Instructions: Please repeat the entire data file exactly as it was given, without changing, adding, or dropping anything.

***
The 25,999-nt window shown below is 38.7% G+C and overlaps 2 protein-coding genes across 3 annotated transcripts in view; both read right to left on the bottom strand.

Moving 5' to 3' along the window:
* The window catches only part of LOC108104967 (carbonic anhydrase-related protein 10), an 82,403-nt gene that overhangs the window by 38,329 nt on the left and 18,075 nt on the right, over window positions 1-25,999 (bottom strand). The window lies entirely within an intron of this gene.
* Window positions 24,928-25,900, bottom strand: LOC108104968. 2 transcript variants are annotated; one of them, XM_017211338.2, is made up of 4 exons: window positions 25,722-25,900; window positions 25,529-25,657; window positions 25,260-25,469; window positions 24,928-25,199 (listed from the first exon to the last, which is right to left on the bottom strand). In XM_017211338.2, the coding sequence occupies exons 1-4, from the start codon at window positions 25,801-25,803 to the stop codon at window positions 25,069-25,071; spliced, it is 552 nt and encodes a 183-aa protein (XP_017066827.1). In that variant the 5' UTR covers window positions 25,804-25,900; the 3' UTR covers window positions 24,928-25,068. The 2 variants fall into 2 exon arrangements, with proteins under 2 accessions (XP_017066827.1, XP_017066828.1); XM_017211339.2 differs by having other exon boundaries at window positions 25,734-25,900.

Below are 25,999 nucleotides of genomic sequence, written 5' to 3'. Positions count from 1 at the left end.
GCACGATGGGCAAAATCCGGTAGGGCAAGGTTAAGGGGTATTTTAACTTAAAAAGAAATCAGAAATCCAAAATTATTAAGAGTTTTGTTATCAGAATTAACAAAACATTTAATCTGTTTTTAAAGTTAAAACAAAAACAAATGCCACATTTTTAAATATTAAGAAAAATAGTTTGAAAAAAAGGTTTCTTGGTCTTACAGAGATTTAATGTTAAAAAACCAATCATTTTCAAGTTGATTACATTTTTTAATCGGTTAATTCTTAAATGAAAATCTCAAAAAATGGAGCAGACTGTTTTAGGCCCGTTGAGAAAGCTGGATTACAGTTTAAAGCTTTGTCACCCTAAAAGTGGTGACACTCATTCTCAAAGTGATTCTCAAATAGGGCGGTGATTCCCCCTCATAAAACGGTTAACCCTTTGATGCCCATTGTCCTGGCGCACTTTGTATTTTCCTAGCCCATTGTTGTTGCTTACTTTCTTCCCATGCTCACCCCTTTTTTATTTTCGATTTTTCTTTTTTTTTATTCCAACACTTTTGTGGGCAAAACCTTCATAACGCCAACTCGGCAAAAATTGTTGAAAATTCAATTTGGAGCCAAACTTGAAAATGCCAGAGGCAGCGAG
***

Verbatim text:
The 25,999-nt window shown below is 38.7% G+C and overlaps 2 protein-coding genes across 3 annotated transcripts in view; both read right to left on the bottom strand.

Moving 5' to 3' along the window:
* The window catches only part of LOC108104967 (carbonic anhydrase-related protein 10), an 82,403-nt gene that overhangs the window by 38,329 nt on the left and 18,075 nt on the right, over window positions 1-25,999 (bottom strand). The window lies entirely within an intron of this gene.
* Window positions 24,928-25,900, bottom strand: LOC108104968. 2 transcript variants are annotated; one of them, XM_017211338.2, is made up of 4 exons: window positions 25,722-25,900; window positions 25,529-25,657; window positions 25,260-25,469; window positions 24,928-25,199 (listed from the first exon to the last, which is right to left on the bottom strand). In XM_017211338.2, the coding sequence occupies exons 1-4, from the start codon at window positions 25,801-25,803 to the stop codon at window positions 25,069-25,071; spliced, it is 552 nt and encodes a 183-aa protein (XP_017066827.1). In that variant the 5' UTR covers window positions 25,804-25,900; the 3' UTR covers window positions 24,928-25,068. The 2 variants fall into 2 exon arrangements, with proteins under 2 accessions (XP_017066827.1, XP_017066828.1); XM_017211339.2 differs by having other exon boundaries at window positions 25,734-25,900.

Below are 25,999 nucleotides of genomic sequence, written 5' to 3'. Positions count from 1 at the left end.
GCACGATGGGCAAAATCCGGTAGGGCAAGGTTAAGGGGTATTTTAACTTAAAAAGAAATCAGAAATCCAAAATTATTAAGAGTTTTGTTATCAGAATTAACAAAACATTTAATCTGTTTTTAAAGTTAAAACAAAAACAAATGCCACATTTTTAAATATTAAGAAAAATAGTTTGAAAAAAAGGTTTCTTGGTCTTACAGAGATTTAATGTTAAAAAACCAATCATTTTCAAGTTGATTACATTTTTTAATCGGTTAATTCTTAAATGAAAATCTCAAAAAATGGAGCAGACTGTTTTAGGCCCGTTGAGAAAGCTGGATTACAGTTTAAAGCTTTGTCACCCTAAAAGTGGTGACACTCATTCTCAAAGTGATTCTCAAATAGGGCGGTGATTCCCCCTCATAAAACGGTTAACCCTTTGATGCCCATTGTCCTGGCGCACTTTGTATTTTCCTAGCCCATTGTTGTTGCTTACTTTCTTCCCATGCTCACCCCTTTTTTATTTTCGATTTTTCTTTTTTTTTATTCCAACACTTTTGTGGGCAAAACCTTCATAACGCCAACTCGGCAAAAATTGTTGAAAATTCAATTTGGAGCCAAACTTGAAAATGCCAGAGGCAGCGAG